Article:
When I was doing my PhD on the neutron EDM experiment, we were always being told that our experiment, together with its predecessors, which together spanned half a century, had disproved more theories than any other. But try as I might, I could not find any paper which said categorically that “… therefore theory X is wrong”. All you ever get is a parameter plus uncertainty.

    Finally onto something more relevant – it amuses me that climate change deniers concentrate on trying to show that the warming we’ve experienced to date is not anthropogenic. Assuming for the time being that they’re right, surely that means that – given that the only completely unassailable scientific fact is that atmospheric CO2 captures some of the earth’s infrared and beams it straight back at us – we ought then to be even more careful about emissions than otherwise, since there will be anthropogenic warming above and beyond the “natural” warming. But I guess that isn’t quite where they’re coming from …

    • So the “getting bored” bit was facetious, but otherwise I think (?) we’re in agreement about the leap of faith – as you say there comes a limit of available precision, and in the absence of tests beyond that there just has to be faith. Another side of the ‘we can never say we’ve really got it’ idea. The Higgs Boson is actually a problematic example in this respect in that it is still being expressed in terms of parameters + uncertainty, but think of positrons – the chances of them not existing, and of there being a more correct explanation for all the phenomena that we currently ascribe to ‘positrons’, are even more vanishingly small than the Higgs Boson (though think of phlogiston, the aether…). So vanishingly small that we base numerous other assertions on them (e.g. ‘all particles have an associated antiparticle) without ascribing uncertainties. I could go even further and say ‘giraffes don’t exist, they’re a sensory illusion caused by demons’, or ‘the gravitational constant is not constant, it’s going to change on the first Tuesday of 2917’. These philosophical doubts must be dismissed if scientists are to do anything at all – but that dismissal can only be based on faith, not evidence.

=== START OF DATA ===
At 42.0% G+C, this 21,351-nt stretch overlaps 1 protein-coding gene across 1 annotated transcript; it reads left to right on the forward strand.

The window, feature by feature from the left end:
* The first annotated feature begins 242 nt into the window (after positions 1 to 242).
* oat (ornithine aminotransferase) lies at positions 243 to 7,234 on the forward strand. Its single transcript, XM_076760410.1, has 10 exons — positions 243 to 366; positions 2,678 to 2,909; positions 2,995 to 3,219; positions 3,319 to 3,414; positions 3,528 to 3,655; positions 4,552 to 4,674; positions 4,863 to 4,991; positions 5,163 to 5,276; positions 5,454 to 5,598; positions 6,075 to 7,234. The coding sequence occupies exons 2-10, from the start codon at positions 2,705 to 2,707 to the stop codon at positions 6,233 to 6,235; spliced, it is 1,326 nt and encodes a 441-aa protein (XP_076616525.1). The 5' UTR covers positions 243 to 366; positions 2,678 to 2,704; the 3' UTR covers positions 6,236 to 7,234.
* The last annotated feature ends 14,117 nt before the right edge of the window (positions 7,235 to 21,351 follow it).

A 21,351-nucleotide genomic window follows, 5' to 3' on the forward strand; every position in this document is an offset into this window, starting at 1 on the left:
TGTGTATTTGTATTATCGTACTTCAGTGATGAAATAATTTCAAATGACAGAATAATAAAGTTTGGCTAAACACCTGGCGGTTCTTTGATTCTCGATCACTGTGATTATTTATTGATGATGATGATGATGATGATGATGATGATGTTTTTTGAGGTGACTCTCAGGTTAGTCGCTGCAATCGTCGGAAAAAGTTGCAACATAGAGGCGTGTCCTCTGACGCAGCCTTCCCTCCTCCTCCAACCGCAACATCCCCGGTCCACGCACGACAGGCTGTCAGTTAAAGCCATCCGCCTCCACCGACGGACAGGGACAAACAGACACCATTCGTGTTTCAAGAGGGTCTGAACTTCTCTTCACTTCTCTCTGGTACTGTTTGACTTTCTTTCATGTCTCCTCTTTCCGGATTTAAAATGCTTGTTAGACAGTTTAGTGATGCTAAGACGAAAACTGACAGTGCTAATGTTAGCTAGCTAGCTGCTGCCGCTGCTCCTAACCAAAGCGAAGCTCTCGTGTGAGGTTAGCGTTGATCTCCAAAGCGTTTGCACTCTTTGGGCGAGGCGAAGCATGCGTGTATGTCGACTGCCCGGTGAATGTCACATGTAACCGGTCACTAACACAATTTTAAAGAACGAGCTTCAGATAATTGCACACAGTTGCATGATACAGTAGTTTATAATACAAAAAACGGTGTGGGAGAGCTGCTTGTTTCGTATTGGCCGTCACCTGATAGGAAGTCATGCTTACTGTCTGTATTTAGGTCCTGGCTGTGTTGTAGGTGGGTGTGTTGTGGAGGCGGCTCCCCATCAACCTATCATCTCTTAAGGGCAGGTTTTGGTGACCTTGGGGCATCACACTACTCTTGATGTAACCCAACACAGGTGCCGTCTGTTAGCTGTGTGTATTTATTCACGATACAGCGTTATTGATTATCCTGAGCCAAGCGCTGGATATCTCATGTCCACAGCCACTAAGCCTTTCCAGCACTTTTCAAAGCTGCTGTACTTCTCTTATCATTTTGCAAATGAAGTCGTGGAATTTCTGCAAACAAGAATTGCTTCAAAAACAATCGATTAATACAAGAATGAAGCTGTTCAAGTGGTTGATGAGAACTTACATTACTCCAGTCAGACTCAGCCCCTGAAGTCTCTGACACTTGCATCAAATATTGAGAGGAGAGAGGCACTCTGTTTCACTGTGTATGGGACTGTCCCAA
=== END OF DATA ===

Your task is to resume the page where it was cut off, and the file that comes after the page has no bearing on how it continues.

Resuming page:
2. Jim Grozier says:

    Well, yes, I agree that we broadly agree … but … let’s look at that positron example. If the statement “positrons exist” is to mean anything, we need to define what we mean by a positron. If we choose to define it as just “the thing that made the track in Carl Anderson’s cloud chamber”, then its existence is hardly in doubt. But if we want a more useful definition – “a small particle with a charge opposite to that of the electron” then we need to define “small”, since this could equally well cover a proton. Now, if we include in the definition “with a mass of 9.1 x 10^-31 Kg”, we can’t hope to ever find out whether they exist, since we will never measure the mass precisely enough. We might add “+ or – X” where X is the uncertainty in the measurement, but remember that the uncertainty is only a parameter and not a strict cut-off.

    We might settle for “a positron is a particle with a mass which is definitely smaller than one hundredth of that of a proton”, which gives you plenty of margin of error if the only competition is the proton, since it is nearly 2000 more massive. But once you get pions and muons coming into the picture you need to be a bit more careful; and in any case, even with a huge margin we can never say definitely that they exist or don’t exist, since whatever the theoretical mass, the probability of measuring the mass at any given value does not go to zero, it only becomes very small – that’s all the while we accept the idea that measurements are normally distributed.

    Of course we could also add other stipulations such as ” a positron does not feel the strong nuclear force” … but how would you experimentally verify that? You’d end up doing what an awful lot of current experiments are doing, namely looking for something (the interaction between a positron and a strongly-interacting particle) that is possibly zero but possibly just very very small, smaller than you can measure. Or you could say it annihilates an electron and produces two gammas, but that definition would probably run into similar trouble at some point …